# Examples of mass predictions using running masses

1. Apr 20, 2015

### arivero

Do we have some?

I mean, the typical argument voiced each time that someone tries to fit mass patterns against whatever formula is "you should be using running masses", or more precisely "you should be using all the masses renormalised at the same scale". And indeed it is a very logical requiriment. What I am wondering is, has such requirement been successful any time? It could be useful to be able to provide some working examples when doing this argument.

2. Apr 21, 2015

### kurros

I'm not quite sure what you refer to. Usually you want to use pole masses to compare to experiment, rather than running masses, right? Unless you have some object for which pole masses are badly defined, like the light quarks, due to confinement.

3. Apr 21, 2015

### arivero

I was thinking for instance on the comments on Koide equation, which even for leptons is critiquised on the ground that it does not work for running masses.

Or, a slightly less exotic think, takes Connes' geometrical production of the Standard Model langrangian from curvature. During the derivation he gets some relationship between the sum of fermion masses and the sum of electroweak bosons. Even thinking that it is not a unification model, people asked the equality to be applied in the GUT point with running masses and then try to get low energy predicitons.

I can understand that there is some good argument supporting this requirement.... but has it ever worked sometime, for some theory?

4. Apr 21, 2015

### kurros

Oh I see. Yeah sure, if you are thinking of GUTs then you'd expect some algebraic relationship between running masses, i.e. Lagrangian parameters, to be happening at the GUT scale, or at some symmetry breaking scale or whatever, since the relationship is coming from the group theory, and have only a complicated indirect relationship to the measured particle masses. Has it ever worked? Well, I'd have to check the details, but doesn't something similar happen in electroweak theory? I.e. there is a simple algebraic relationship between the W and Z masses, in terms of the Weinberg angle, or gauge couplings, which comes from the group theory; but these aren't the W and Z pole masses, they are running masses of some kind, since sin(theta_W) is a running parameter (since the gauge couplings are running parameters).

5. Apr 21, 2015

### RGevo

You would use running masses if you were in a renormalisation scheme computing things with running masses.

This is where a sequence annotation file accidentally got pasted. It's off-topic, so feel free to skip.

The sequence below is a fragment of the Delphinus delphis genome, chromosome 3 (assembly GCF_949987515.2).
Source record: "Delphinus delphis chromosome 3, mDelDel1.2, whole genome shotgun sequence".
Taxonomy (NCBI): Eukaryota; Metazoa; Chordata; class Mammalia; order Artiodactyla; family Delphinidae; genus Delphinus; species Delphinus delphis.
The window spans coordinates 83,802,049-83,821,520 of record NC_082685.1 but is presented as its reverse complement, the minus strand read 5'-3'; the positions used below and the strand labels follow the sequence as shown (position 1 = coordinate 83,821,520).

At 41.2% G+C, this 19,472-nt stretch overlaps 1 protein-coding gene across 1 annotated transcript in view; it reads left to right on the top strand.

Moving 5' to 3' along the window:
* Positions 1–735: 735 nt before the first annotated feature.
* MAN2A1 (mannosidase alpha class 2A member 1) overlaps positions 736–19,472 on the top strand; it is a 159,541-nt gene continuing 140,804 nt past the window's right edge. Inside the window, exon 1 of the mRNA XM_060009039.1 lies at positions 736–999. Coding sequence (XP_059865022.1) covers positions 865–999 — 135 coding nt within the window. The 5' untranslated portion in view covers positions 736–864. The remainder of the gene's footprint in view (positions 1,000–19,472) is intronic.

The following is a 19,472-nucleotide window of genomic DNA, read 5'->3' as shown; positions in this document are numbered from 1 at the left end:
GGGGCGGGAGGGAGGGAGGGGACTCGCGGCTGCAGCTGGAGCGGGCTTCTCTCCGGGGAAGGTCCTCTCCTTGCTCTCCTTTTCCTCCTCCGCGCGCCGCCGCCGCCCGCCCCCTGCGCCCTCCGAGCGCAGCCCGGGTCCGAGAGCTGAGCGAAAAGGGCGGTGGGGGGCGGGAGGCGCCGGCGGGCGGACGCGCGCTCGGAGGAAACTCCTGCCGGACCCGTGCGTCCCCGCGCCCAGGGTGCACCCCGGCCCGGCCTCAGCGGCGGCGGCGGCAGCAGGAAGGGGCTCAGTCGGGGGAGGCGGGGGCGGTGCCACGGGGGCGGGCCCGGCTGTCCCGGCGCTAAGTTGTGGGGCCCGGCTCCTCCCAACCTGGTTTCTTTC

It's scheme dependent, so you can always just change scheme.

An example of this is extracting the top mass (msbar mass) from the ttbar cross section. Then one can use the known relation between pole and msbar mass to extract a value for the pole mass (at the order the msbar was extracted from the ttbar theory prediction).

If these koide equations don't work for running masses, do they work for pole masses extracted from the running masses? If not, the statement is then they are inconsistent with the renormalised theory I guess...

6. Apr 21, 2015

### arivero

Just to confirm... Do you say that if a equation for masses does not work for the running ones but it still works for the pole masses, it is still consistent with the renormalised theory?

7. Apr 21, 2015

### arivero

Yep, probably this is the best example, or perhaps the only one, of a successful mass prediction from running masses. Still I am not sure because a lot of textbooks refer to "tree-level" when stating the prediction for the quotient of W and Z; and they are so near that a tree level renormalised relation is not easy to distinguish of a plain relationship for pole masses.

8. Apr 22, 2015

### kurros

Yeah that's what I am not super clear on. The PDG has a bit of stuff related to this (http://pdg.lbl.gov/2012/reviews/rpp2012-rev-standard-model.pdf). I am looking near eq. 10.10, here they say:

"The on-shell scheme [63] promotes the tree-level formula sin2 θW = 1 − M2 W /M2 Z to a definition of the renormalized sin2 θW to all orders in perturbation theory"

so I guess it can be considered more than just a tree-level relation, though it is defined that way so maybe this isn't such a deep statement, I'm not sure. I guess sin2 θW is not really so interesting, it is the relationship to the gauge couplings which is more "fundamental". They do talk about that a little later, and it seems the normal formula can also be preserved there, though they use the MSbar scheme rather than on-shell scheme there. Anyway these still can't be pole masses, so I think we can say that these sort of relationships are not expected to occur between pole masses.

9. Apr 26, 2015

### arivero

Hmm, what about see saw? Is the see saw calculated with running masses at the seesaw scale and then neutrino masses are renormalized, run down the slope to the milli-eV? Or are they pole masses already before seesaw?